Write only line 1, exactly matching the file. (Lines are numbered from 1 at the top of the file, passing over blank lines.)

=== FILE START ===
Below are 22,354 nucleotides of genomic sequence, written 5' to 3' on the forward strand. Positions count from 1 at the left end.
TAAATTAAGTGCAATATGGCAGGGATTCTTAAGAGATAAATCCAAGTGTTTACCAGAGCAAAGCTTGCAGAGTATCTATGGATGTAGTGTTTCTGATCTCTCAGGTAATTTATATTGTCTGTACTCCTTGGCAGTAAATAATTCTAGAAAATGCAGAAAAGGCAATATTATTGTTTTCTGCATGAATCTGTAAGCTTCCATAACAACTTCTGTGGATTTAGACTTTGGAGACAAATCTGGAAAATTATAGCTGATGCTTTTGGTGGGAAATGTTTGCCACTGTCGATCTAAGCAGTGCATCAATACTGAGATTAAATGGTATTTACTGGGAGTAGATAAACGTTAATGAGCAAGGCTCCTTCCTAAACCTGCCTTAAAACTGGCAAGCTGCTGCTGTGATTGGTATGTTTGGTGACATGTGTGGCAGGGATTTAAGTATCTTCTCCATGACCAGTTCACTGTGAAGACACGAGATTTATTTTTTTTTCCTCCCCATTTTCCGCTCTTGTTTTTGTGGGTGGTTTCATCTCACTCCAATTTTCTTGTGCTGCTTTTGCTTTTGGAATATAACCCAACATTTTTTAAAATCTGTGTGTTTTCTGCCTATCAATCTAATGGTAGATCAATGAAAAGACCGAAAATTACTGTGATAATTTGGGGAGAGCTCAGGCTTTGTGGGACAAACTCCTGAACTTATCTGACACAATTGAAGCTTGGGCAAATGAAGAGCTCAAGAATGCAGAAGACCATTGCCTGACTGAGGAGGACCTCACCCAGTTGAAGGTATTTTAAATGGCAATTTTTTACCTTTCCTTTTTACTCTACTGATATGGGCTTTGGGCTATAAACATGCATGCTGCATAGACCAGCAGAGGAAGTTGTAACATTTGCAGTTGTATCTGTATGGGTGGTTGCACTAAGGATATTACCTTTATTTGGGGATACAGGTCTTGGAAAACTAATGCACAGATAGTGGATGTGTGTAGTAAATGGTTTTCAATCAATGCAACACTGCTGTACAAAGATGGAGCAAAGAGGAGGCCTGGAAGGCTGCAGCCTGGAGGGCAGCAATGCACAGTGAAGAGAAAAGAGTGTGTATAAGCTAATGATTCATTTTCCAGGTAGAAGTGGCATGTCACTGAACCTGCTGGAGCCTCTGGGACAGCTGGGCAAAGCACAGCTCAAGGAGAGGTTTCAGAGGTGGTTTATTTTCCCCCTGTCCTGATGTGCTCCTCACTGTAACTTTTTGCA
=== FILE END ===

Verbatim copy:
Below are 22,354 nucleotides of genomic sequence, written 5' to 3' on the forward strand. Positions count from 1 at the left end.